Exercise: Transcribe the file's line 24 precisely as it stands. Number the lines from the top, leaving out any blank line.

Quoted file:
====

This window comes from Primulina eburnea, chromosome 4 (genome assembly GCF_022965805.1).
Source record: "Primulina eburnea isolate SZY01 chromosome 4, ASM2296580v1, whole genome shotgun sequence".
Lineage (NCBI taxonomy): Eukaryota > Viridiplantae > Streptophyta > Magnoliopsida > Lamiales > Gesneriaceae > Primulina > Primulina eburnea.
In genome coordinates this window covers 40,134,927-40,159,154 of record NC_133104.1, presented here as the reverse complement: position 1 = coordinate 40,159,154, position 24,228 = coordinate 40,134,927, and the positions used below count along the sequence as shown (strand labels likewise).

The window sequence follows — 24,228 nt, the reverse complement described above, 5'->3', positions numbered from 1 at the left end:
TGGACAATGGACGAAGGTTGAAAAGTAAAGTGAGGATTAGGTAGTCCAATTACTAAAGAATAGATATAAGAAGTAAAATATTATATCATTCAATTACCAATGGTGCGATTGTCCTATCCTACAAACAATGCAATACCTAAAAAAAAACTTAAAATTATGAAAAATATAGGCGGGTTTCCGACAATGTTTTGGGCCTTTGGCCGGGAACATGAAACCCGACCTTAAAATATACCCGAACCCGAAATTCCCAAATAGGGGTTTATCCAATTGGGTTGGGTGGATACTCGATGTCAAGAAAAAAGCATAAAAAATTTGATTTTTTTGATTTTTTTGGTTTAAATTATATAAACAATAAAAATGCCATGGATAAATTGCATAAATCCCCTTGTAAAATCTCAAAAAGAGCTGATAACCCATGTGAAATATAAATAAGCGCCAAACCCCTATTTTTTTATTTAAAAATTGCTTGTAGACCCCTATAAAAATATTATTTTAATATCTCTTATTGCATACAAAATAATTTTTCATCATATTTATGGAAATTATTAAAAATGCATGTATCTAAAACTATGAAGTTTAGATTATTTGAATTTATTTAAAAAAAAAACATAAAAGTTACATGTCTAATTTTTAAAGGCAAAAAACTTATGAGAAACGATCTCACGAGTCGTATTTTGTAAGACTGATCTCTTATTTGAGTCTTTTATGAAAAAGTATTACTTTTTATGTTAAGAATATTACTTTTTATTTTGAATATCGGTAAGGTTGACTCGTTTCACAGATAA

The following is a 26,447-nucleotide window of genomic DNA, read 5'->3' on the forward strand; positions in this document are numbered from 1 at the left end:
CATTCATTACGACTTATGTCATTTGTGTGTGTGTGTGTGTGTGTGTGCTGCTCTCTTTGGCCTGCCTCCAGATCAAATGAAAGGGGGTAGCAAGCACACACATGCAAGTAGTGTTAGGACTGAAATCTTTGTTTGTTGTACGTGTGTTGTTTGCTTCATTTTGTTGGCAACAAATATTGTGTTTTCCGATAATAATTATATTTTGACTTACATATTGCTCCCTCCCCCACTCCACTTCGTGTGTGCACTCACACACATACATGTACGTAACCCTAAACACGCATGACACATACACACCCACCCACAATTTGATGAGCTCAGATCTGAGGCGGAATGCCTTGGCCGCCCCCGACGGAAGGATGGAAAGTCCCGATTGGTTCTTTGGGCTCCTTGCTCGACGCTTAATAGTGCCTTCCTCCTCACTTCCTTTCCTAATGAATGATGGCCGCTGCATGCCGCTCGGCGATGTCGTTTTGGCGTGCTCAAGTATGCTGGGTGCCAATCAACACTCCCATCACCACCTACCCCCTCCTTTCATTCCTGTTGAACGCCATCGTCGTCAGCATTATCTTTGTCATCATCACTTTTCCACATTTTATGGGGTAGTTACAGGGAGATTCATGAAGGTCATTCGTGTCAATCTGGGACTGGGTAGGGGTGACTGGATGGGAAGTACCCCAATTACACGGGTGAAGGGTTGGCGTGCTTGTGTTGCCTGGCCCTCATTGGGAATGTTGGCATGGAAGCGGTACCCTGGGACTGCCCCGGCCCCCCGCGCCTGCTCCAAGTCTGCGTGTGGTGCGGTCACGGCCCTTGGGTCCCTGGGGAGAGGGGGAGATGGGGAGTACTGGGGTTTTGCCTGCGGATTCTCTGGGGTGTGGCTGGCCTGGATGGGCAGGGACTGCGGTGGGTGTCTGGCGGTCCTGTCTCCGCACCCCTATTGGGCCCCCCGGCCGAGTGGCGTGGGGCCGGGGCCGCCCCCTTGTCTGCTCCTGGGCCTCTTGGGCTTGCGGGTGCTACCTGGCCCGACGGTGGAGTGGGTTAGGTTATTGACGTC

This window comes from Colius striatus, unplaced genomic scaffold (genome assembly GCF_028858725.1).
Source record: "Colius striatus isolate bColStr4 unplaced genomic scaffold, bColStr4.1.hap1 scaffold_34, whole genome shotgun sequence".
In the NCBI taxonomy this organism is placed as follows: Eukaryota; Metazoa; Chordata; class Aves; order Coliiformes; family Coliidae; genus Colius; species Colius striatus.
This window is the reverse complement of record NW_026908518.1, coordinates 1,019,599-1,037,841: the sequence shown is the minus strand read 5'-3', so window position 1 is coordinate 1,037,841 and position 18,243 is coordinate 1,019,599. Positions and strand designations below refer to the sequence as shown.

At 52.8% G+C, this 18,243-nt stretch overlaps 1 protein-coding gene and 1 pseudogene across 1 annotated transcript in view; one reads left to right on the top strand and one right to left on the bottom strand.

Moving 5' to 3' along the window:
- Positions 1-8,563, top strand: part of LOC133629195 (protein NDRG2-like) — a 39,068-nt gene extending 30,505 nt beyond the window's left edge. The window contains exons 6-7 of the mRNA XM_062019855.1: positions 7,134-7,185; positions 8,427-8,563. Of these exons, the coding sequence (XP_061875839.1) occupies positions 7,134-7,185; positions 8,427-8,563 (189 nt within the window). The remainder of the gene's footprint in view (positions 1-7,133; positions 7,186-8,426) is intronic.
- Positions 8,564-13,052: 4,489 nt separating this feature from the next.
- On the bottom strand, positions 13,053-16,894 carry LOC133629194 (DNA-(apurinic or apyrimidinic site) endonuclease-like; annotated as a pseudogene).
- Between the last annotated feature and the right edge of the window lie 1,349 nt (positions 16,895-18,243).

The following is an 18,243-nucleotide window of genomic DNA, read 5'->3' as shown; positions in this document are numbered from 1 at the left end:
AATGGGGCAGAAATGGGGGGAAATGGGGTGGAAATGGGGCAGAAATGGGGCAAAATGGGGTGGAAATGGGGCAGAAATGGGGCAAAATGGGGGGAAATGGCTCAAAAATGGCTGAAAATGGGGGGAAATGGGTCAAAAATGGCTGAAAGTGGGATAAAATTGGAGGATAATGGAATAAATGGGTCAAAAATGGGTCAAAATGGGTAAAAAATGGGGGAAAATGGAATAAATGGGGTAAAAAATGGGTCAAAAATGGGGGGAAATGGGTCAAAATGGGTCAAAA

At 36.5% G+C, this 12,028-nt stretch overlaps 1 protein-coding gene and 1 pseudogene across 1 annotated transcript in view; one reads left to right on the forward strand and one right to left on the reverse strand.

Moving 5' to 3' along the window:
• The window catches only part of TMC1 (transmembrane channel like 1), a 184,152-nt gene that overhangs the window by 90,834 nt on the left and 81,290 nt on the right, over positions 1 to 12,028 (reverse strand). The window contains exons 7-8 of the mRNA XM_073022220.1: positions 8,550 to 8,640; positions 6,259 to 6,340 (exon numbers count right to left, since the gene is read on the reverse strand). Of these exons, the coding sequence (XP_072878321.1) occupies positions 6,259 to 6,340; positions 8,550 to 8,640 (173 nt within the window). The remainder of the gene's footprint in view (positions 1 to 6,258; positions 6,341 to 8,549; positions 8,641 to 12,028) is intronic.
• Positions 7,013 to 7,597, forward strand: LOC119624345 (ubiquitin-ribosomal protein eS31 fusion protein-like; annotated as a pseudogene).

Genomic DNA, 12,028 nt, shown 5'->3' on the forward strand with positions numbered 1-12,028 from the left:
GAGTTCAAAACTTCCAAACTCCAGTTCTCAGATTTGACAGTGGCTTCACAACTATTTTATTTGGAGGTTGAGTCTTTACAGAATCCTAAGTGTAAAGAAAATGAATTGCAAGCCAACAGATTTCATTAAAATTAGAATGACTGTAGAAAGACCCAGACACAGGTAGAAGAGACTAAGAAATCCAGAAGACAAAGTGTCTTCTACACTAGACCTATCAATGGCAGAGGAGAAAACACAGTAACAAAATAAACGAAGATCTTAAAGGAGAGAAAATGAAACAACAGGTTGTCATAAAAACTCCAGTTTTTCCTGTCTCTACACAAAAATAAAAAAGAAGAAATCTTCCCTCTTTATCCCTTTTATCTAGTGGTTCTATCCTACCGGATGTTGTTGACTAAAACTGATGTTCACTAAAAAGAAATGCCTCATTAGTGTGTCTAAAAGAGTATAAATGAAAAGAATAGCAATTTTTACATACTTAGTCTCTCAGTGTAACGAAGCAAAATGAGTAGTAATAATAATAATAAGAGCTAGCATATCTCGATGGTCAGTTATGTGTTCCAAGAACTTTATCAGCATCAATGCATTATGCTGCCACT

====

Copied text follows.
• Positions 7,013 to 7,597, forward strand: LOC119624345 (ubiquitin-ribosomal protein eS31 fusion protein-like; annotated as a pseudogene).